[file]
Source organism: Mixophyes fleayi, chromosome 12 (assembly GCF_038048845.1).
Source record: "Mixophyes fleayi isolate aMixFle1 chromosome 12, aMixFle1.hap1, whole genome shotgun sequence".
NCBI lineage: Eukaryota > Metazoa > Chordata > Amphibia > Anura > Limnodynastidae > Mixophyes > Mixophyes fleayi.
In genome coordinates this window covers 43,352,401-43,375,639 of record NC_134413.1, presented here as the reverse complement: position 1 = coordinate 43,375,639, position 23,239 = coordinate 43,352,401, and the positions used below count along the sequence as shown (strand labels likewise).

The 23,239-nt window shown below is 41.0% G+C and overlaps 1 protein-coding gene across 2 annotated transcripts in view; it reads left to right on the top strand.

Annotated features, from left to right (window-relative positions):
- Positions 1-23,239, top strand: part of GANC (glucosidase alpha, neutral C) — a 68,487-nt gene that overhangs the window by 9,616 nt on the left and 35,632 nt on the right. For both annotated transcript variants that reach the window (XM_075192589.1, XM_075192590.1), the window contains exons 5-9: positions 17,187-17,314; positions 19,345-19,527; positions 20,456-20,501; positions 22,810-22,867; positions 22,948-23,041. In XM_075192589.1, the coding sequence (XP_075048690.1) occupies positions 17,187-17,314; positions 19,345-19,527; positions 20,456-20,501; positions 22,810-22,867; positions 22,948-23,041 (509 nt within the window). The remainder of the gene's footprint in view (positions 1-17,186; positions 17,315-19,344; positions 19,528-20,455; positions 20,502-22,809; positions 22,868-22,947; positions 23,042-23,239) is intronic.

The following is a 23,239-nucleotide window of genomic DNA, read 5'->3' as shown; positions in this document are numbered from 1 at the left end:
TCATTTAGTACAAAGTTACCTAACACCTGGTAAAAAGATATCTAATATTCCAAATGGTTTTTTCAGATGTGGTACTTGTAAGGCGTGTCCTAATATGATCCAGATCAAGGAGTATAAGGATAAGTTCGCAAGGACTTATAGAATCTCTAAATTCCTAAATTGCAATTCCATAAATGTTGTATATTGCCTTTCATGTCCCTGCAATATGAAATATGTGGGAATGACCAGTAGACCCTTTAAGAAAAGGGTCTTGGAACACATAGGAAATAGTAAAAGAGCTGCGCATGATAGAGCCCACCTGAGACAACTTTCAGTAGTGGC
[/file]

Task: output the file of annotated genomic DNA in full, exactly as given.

Source organism: Mixophyes fleayi, chromosome 12 (assembly GCF_038048845.1).
Source record: "Mixophyes fleayi isolate aMixFle1 chromosome 12, aMixFle1.hap1, whole genome shotgun sequence".
NCBI lineage: Eukaryota > Metazoa > Chordata > Amphibia > Anura > Limnodynastidae > Mixophyes > Mixophyes fleayi.
In genome coordinates this window covers 43,352,401-43,375,639 of record NC_134413.1, presented here as the reverse complement: position 1 = coordinate 43,375,639, position 23,239 = coordinate 43,352,401, and the positions used below count along the sequence as shown (strand labels likewise).

The 23,239-nt window shown below is 41.0% G+C and overlaps 1 protein-coding gene across 2 annotated transcripts in view; it reads left to right on the top strand.

Annotated features, from left to right (window-relative positions):
- Positions 1-23,239, top strand: part of GANC (glucosidase alpha, neutral C) — a 68,487-nt gene that overhangs the window by 9,616 nt on the left and 35,632 nt on the right. For both annotated transcript variants that reach the window (XM_075192589.1, XM_075192590.1), the window contains exons 5-9: positions 17,187-17,314; positions 19,345-19,527; positions 20,456-20,501; positions 22,810-22,867; positions 22,948-23,041. In XM_075192589.1, the coding sequence (XP_075048690.1) occupies positions 17,187-17,314; positions 19,345-19,527; positions 20,456-20,501; positions 22,810-22,867; positions 22,948-23,041 (509 nt within the window). The remainder of the gene's footprint in view (positions 1-17,186; positions 17,315-19,344; positions 19,528-20,455; positions 20,502-22,809; positions 22,868-22,947; positions 23,042-23,239) is intronic.

The following is a 23,239-nucleotide window of genomic DNA, read 5'->3' as shown; positions in this document are numbered from 1 at the left end:
TCATTTAGTACAAAGTTACCTAACACCTGGTAAAAAGATATCTAATATTCCAAATGGTTTTTTCAGATGTGGTACTTGTAAGGCGTGTCCTAATATGATCCAGATCAAGGAGTATAAGGATAAGTTCGCAAGGACTTATAGAATCTCTAAATTCCTAAATTGCAATTCCATAAATGTTGTATATTGCCTTTCATGTCCCTGCAATATGAAATATGTGGGAATGACCAGTAGACCCTTTAAGAAAAGGGTCTTGGAACACATAGGAAATAGTAAAAGAGCTGCGCATGATAGAGCCCACCTGAGACAACTTTCAGTAGTGGC